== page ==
Perks - How do you still offer all employees perks, without ballooning the budget? 

It should come as no surprise that on-site perks are going to evolve a bit. The average campus will still feature coffee shops, cafes, dry cleaning, and other amenities. But you can also introduce those perks as part of the at-home experience by bringing vendors into the fold. By offering covered services through partners and vendors, for example, remote employees can still take advantage. They could use the company app to order food for lunch, or deliver dry cleaning to a local shop. The idea is to provide a seamless experience where it all “just works” and gives employees little to no hassle or stress.

Water Cooler Talk - How do you keep things casual, and social when not face-to-face?

The conversation that happens in the halls, between meetings, and across desks, strengthens relationships and bonds and creates better collaboration and productivity. How do you facilitate such a thing across a hybrid team? Chat modules are one answer, with real-time discussions and threaded convos. Another answer is to establish a “drop-in” virtual or on-site room where everyone can connect and have 1:1 conversations. Imagine a meeting room with people sitting inside and a virtual conferencing tool that allows remote workers to connect and participate. Everyone gets that face-to-face experience, with an option to weigh-in and provide feedback, regardless of where they are spending most of their time.

Transparency and Communications - How do you keep everyone informed across locations and channels? 

You can achieve this with features that are built into an employee experience app, like a newsfeed, that also delivers real-time alerts and utilizes push notifications. It’s also possible to share company information like blogs or updates from the executive team, get-to-know-you profiles for employees, and other fun or quirky company-related content. By pushing it to everyone at the same time, regardless of where they are, it keeps people feeling connected and tuned into the company’s initiatives and work culture.

Campaigns and Events - How do you keep all of this fun? Where’s the excitement and intrigue? 

"Fun" can be delivered through a bevy of events, on-site and off. Some examples include walk-a-thons, wearing a specific color one day — like showing your support with red — attending book readings, and other team building activities. All events should be remote-inclusive, allowing virtual attendees to participate, alongside their on-site counterparts. For a walk-a-thon, workers at home can hop on a treadmill or walk around their neighborhood, staying connected through a mobile app or feed. Remote workers might also be able to participate in virtual yoga or meditation sessions, and participate in other ways to support the office.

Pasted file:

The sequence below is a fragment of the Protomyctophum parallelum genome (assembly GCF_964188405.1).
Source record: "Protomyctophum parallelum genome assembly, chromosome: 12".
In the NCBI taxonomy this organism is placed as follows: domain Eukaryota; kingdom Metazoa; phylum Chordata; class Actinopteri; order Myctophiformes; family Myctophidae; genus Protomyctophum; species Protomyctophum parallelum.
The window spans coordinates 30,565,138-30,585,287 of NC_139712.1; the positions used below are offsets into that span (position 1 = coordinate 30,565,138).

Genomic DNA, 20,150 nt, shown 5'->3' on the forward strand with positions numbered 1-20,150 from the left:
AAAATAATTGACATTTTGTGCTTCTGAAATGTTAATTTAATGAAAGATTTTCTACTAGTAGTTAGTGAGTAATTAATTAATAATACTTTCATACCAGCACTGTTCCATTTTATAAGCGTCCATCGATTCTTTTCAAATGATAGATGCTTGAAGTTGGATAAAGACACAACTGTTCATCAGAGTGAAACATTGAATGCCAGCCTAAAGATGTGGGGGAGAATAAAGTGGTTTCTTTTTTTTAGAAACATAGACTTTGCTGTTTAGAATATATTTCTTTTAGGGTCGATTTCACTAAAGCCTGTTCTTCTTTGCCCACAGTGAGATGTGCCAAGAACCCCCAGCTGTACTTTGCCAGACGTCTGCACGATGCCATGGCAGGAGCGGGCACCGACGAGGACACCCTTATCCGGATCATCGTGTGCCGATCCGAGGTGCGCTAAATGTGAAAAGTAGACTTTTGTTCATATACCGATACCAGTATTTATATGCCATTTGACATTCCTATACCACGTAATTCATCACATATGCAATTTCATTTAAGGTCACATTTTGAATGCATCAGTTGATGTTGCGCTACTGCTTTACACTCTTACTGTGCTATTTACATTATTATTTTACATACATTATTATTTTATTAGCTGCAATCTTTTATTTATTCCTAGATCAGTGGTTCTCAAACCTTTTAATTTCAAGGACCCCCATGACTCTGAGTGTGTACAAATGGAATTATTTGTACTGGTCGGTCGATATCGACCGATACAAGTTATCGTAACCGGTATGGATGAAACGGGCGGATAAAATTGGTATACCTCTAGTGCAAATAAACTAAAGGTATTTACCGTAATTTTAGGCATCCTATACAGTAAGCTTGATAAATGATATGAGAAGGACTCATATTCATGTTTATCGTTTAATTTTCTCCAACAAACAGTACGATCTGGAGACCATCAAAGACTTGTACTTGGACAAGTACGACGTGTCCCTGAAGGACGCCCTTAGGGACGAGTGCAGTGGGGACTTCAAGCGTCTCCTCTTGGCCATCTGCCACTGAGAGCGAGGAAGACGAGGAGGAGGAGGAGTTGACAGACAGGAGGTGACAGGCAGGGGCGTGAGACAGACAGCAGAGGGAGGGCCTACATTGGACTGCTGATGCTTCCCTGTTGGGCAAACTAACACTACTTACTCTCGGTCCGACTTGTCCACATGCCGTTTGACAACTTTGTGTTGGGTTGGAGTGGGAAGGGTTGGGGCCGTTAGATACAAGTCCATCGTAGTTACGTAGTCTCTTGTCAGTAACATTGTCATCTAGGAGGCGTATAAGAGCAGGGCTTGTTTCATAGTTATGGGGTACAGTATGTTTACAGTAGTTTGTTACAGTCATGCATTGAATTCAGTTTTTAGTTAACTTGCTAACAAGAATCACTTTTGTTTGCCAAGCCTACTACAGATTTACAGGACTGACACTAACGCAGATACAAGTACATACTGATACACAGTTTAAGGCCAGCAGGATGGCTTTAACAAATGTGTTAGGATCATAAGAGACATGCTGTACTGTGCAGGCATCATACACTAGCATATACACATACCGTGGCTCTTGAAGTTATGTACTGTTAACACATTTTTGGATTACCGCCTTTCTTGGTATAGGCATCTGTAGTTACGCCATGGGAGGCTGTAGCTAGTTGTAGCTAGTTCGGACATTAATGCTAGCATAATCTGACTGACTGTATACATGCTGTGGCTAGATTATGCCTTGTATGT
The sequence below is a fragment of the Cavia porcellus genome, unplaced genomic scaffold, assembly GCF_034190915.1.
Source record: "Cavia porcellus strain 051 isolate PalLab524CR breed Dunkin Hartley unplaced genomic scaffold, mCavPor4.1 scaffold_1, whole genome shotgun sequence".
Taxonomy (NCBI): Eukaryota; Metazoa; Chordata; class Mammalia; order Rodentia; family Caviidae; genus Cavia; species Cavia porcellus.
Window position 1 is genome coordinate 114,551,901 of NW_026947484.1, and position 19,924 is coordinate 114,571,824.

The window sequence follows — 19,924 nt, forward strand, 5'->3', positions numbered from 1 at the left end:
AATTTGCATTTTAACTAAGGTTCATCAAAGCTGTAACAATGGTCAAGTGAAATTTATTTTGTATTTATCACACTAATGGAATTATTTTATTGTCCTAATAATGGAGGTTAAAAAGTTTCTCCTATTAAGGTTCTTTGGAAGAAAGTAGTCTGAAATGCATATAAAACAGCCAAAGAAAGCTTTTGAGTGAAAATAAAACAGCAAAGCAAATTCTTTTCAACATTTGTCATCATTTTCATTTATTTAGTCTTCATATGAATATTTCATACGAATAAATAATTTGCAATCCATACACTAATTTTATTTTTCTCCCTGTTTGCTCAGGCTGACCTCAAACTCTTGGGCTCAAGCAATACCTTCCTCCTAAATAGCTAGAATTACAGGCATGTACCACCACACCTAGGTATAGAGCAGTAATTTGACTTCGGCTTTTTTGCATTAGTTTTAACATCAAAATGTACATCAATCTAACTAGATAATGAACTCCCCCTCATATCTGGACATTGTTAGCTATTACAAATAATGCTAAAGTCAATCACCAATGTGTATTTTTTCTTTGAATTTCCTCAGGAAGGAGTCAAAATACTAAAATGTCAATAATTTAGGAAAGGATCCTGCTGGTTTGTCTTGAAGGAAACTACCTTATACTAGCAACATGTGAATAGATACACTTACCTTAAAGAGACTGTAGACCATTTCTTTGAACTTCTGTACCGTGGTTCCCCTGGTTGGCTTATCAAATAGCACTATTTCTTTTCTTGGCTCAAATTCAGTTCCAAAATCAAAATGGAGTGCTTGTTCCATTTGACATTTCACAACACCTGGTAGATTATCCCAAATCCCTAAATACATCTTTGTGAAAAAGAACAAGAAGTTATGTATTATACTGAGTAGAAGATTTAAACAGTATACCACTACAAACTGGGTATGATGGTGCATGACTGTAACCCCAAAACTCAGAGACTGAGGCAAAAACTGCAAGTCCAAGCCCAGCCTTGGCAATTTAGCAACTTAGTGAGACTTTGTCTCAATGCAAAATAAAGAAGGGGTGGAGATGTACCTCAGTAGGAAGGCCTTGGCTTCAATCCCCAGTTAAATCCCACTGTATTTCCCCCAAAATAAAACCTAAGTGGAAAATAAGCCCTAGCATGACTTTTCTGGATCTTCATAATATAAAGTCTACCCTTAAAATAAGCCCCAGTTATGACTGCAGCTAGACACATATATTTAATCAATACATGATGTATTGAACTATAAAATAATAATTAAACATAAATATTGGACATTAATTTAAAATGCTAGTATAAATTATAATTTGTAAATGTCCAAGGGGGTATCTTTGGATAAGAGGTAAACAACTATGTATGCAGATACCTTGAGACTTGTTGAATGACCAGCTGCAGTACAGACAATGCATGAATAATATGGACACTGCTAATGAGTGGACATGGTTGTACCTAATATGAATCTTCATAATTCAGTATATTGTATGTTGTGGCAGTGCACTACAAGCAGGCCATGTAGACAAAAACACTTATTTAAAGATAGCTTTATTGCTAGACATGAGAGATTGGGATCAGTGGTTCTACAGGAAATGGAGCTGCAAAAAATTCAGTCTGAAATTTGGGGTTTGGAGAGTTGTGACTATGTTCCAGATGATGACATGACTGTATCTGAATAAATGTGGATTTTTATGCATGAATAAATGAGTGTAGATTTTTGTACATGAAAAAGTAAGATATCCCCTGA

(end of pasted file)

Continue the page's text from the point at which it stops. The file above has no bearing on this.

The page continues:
Sparking Engagement in the Hybrid Workplace

The truth is, it will be a battle solving many of these challenges, and keeping the entire workforce connected, collaborating, and engaged. An alarming $1.1 billion is lost annually due to employee turnover. What’s more, companies with engaged employees bring in 2.5 times the revenue compared to rivals with low engagement levels. The proof is there that a disengaged workforce is bad for business, which highlights just how vital it is to keep everyone positive, engaged, and productive, regardless of where they’re working.

It is a formidable conundrum, but there is a way to do it successfully, without focusing on one group or channel. Focusing too many resources on in-office workers might leave remote workers in the dust, and vice versa. There has to be a balance.

While face-to-face interactions are inherently not the same as virtual or video chats, there are small things that teams and companies can do to improve the experience. We can start incorporating many of these solutions into our regular workday, bit by bit, so that eventually the gap is bridged. Technology can and does help, but it also has to be accessible on the go, with reliability a core focus. As employees move between locations, they should always have a pulse on the company’s heartbeat.

The employee experience is going to be a critical driver for corporate success as we transition through these challenging times, and forge a new path forward.

 

Interested in continuing the conversation? Join the live webinar, Tips & Technology for the Return to Office, August 26th @ 11am PST / 2pm EST.

Topic(s): Experience , Corporate
Author

Leon Papkoff

Leon Papkoff is the Executive Vice President of The CXApp Division with 20+ years of executive leadership paving the way for emerging technologies shaping the future of work and dedicated to solving real problems for the digital workplace.